Carry Trades Liquidation: How Bad Can it Get?

Carry trades have sold off significantly over the past few weeks with GBP/JPY being the biggest loser. Having fallen from a high of 251.15 down to its current level of 241, it only took six trading days for the currency pair to erase the 1000 pip rally that was 3 months in the making. NZD/JPY, AUD/JPY and CAD/JPY all suffered the same fate, having each registered over 700 points in losses. As one of the most popular and successful trading strategies over the past few years, the strength of recent losses has caught everyone by surprise.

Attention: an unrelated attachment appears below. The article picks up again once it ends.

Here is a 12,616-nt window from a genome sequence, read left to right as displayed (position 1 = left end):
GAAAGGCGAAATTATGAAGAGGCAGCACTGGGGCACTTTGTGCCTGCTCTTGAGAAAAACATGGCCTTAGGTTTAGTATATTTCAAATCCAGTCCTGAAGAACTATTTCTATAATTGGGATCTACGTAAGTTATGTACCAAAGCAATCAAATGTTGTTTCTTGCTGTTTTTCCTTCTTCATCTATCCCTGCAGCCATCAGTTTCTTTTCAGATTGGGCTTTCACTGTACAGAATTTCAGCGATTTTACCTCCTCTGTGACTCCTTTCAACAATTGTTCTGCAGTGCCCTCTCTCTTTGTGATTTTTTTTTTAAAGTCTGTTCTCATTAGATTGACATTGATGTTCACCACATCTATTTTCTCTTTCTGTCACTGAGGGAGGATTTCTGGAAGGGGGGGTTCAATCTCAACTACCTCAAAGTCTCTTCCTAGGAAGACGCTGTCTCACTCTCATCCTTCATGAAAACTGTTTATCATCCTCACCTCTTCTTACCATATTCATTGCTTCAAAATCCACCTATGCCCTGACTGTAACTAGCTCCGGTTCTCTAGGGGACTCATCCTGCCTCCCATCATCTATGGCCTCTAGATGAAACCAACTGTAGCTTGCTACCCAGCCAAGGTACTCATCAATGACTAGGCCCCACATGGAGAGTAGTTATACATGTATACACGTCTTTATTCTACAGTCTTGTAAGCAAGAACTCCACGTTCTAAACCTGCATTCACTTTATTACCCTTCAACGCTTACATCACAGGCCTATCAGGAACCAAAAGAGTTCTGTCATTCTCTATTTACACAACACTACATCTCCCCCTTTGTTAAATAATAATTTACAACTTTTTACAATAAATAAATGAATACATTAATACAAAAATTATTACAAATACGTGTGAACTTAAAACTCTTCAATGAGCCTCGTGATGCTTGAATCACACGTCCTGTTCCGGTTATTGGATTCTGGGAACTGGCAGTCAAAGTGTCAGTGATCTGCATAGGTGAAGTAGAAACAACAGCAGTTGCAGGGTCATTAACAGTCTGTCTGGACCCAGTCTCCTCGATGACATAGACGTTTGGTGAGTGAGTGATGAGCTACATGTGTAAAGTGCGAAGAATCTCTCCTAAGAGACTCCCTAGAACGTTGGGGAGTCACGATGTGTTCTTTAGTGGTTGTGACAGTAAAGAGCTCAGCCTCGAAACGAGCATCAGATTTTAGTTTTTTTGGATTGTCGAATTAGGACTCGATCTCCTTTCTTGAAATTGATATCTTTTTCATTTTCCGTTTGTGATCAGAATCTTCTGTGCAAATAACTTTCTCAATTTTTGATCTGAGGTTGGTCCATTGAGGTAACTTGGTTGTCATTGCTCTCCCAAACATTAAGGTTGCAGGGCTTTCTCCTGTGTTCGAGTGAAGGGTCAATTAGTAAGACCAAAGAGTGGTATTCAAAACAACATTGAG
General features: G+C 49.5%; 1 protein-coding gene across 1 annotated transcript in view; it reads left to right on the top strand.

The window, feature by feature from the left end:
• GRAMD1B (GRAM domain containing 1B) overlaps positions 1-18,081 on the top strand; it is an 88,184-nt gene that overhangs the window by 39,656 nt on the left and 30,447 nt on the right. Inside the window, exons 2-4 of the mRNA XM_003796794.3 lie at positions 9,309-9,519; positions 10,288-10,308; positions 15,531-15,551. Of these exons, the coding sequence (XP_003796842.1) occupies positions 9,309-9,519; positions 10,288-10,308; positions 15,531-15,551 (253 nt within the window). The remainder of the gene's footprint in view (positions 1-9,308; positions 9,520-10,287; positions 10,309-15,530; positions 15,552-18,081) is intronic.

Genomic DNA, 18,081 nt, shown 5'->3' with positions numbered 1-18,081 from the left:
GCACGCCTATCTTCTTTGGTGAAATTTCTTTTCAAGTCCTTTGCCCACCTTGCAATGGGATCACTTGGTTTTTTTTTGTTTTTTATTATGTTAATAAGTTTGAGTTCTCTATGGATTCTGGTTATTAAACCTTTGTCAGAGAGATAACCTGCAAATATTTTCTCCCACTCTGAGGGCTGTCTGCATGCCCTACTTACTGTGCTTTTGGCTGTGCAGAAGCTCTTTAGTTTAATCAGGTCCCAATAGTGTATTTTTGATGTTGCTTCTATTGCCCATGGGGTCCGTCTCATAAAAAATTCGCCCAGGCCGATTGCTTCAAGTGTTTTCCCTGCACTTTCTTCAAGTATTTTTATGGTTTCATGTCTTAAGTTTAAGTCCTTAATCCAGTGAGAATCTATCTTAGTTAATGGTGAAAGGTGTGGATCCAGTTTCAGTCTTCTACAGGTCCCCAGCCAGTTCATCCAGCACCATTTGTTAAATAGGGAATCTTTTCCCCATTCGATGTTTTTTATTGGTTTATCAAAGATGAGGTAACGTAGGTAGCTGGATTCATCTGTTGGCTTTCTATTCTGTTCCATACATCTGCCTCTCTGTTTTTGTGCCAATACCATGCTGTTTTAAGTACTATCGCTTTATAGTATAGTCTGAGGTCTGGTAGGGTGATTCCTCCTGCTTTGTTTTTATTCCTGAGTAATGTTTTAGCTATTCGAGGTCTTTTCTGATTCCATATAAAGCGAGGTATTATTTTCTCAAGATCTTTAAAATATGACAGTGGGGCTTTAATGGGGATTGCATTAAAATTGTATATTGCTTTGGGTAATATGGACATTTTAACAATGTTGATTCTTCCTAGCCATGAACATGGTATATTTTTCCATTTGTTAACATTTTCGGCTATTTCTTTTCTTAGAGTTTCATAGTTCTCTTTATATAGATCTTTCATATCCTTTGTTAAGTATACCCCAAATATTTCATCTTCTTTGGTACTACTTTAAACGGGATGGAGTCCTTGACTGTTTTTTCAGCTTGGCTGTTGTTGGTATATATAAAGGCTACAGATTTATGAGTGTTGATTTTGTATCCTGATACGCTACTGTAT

To the dismay of Mrs. Watanabe and anyone still long carry this is not the worse case of carry trade liquidation that we have seen. Between December 2005 and June 2006, our Dynamic Carry Trade basket had a drawdown of as much as 13 percent. From its peak last Monday, the portfolio is down 7 percent. There is still more room to fall before we get to 13 percent, which is the biggest drawdown that the portfolio has seen over the 20 past years. The idea of long carry is breaking down and if the Asian markets finally follow suit, which they haven?t in the past week that could be the trigger for further losses. Last night?s Japanese data was mixed. Labor cash earnings, overall household spending, and the PMI index all weakened, but the jobless rate and housing starts improved. With no more significant Japanese data on the calendar this week, the fate of the Yen will continued to be determined by the movements in the Dow.